So I have an idea to add a small stereo audio amp to some of my engines using a cheap chinese made amp found on ebay...which operates on dc voltage between 7.5 and 12 volts.

Can anyone post up a circuit diagram or suggest a source for a constant voltage power supply I could rig up to run this off track power?

It almost seems like the onboard 9 volt charging circuit and a rechargeable battery from the mth ps2 would work...but I'm not an electronics guy...

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How much current does your amp need?  I created a circuit board to wrap around an eBay switching board.  It takes track power and adds DCS protection and of course the rectifier and capacitors to filter it.  It piggybacks on the eBay adjustable power module and makes a compact power source capable of several hundred milliamps.

The thing that limits the current my little package puts out is the 300uf of bulk capacitance.  So, I've laid out, but not built yet, one with a 680uf capacitor that should give you about 300-350ma.  It uses the same switching module from eBay.

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An LM7809 fixed voltage reg would do the job easily, and no adjustment required.

I have a board designed for this exact purpose; shown below:

IMG_2030

It includes provision for a 22uH choke so as not to interfere with DCS signals. It also includes bridge rectifier and filter for clean DC power. You can also select full wave or half wave rectification. Power handling is 500 ma.

I can mail you one if you like. Let me know.

Rod

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I suggest you steal unregulated DC voltage from just after the bridge rectifier on your engine's electronics.  In round numbers you won't be stealing more than, say, 5 Watts of power for any reasonable audio amplifier application.  This should not be an undue burden on the bridge rectifier.  Then use one of the 99 cent DC-to-DC regulator modules to generate 7.5-12V DC - it should have several hundred uF of capacitance whether already on-board or added to it if it doesn't already have it (e.g., the DC-to-DC regulator board GRJ shows on the left).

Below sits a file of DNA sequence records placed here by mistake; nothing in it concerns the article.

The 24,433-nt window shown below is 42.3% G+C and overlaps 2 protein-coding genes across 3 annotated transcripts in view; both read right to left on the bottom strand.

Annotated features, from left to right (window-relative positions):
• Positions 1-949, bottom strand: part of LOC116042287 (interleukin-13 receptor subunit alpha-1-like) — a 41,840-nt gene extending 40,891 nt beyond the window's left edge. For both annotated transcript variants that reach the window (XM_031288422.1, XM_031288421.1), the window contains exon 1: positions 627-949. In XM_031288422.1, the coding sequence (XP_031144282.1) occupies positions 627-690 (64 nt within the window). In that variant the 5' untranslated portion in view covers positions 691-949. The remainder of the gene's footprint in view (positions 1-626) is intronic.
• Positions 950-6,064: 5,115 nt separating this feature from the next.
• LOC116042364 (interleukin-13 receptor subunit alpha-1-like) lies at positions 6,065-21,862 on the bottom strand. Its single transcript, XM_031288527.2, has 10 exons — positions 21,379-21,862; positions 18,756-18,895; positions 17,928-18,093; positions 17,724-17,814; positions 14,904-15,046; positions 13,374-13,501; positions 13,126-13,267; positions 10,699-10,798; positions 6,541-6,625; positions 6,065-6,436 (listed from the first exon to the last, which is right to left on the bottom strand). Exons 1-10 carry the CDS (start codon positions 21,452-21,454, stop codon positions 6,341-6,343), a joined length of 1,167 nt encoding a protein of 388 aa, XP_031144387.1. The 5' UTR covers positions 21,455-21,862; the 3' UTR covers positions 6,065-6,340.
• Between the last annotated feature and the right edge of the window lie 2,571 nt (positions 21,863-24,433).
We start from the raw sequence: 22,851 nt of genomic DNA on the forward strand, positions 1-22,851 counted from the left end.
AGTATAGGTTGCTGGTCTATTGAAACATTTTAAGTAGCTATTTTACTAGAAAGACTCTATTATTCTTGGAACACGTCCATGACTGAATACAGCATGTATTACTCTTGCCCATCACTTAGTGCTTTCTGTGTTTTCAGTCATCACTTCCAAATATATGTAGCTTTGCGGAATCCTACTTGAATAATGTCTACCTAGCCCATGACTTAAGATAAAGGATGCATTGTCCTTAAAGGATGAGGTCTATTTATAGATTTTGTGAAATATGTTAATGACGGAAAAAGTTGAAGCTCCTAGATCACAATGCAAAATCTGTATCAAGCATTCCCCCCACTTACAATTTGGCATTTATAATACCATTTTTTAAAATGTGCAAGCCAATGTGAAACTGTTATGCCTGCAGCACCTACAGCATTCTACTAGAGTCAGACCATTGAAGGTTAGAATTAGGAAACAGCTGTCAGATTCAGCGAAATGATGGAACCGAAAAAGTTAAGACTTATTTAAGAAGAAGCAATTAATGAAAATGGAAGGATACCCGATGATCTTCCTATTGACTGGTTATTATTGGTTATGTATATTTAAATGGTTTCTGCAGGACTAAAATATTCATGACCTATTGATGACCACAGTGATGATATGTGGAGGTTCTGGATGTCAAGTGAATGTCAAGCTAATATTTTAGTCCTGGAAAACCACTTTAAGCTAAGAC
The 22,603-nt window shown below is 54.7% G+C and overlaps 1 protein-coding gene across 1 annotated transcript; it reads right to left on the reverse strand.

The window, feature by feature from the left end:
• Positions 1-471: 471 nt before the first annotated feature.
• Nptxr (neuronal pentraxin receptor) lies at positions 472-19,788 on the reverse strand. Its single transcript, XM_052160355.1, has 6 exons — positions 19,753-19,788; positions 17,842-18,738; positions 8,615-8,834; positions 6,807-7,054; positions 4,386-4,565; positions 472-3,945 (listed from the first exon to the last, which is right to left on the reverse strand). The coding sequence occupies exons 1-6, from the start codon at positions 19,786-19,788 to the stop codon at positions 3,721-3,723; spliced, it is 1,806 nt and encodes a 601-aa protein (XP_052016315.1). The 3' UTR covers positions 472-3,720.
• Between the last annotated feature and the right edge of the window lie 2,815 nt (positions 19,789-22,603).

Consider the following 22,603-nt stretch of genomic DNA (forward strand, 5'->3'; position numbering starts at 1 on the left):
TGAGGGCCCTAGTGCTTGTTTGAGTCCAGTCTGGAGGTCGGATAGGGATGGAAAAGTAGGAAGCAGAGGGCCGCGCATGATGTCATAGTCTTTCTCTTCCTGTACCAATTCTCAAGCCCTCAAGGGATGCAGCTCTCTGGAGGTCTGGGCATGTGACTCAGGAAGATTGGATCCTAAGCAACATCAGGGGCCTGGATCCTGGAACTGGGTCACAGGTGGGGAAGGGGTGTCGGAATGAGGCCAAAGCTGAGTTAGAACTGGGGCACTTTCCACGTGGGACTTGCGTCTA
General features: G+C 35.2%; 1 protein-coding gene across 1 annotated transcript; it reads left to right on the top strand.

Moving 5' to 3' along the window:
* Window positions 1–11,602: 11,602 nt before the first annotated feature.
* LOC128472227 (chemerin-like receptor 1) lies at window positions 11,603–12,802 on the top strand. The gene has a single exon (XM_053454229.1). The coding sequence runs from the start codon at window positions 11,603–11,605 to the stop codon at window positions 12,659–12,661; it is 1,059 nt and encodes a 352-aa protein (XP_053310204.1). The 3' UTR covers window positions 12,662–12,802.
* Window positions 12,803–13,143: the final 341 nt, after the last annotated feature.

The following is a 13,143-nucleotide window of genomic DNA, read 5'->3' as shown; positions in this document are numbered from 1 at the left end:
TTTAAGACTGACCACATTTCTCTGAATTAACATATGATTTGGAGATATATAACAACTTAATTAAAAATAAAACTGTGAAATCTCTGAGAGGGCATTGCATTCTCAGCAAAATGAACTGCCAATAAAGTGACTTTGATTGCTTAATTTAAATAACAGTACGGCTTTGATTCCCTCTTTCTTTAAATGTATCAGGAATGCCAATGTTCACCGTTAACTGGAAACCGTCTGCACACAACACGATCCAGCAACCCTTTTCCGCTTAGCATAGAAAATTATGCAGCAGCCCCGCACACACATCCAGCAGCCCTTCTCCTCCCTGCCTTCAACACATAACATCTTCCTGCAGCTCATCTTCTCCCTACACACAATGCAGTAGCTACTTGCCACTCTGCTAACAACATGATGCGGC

If done this way, the new amplifier and the source of the audio will share a common ground.  Some folks will claim that's why you put a coupling-capacitor between the source output and amplifier input.  That's correct, but not the entire story.  Without getting into the nuts and bolts of hum-rejection from floating grounds, I'd just go with a common ground.  

Stan, the common ground may or may not be at the bridge rectifier!  For TMCC, it's frame ground.  However, for PS2 or PS3 and newer Legacy with the RCMC, it's NOT frame ground.

But that's exactly my point.  If possible I suggest using a common ground between whatever DC power supply the audio amp is using and whatever DC power supply the source of the audio is using.  Presumably the source of the audio is coming from some DC-powered IC chip where ground is the DC- from the bridge rectifier of the engine electronics (Lionel, MTH, whoever).

Last edited by stan2004

Valid point Stan, and you sure want the ground to be the same.  The trick is making sure you have the proper common DC ground.

The amp is a PAM8610 from ebay...

I figured on turning down the output volume of the lionel or mth speaker output so as not to overload the amp input...and use the amp volume control to control volume overall...

What I notice on the err type aftermarket kits is a lack of output power...sometimes overwhelmed by the mechanical noise of the train...

Last edited by gibson man

Truthfully, the ERR RS Commander has sufficient power for the job, what you see is a lack of a proper speaker.  A good speaker and proper baffle will make the RS Commander as loud as almost anyone could want it to be.

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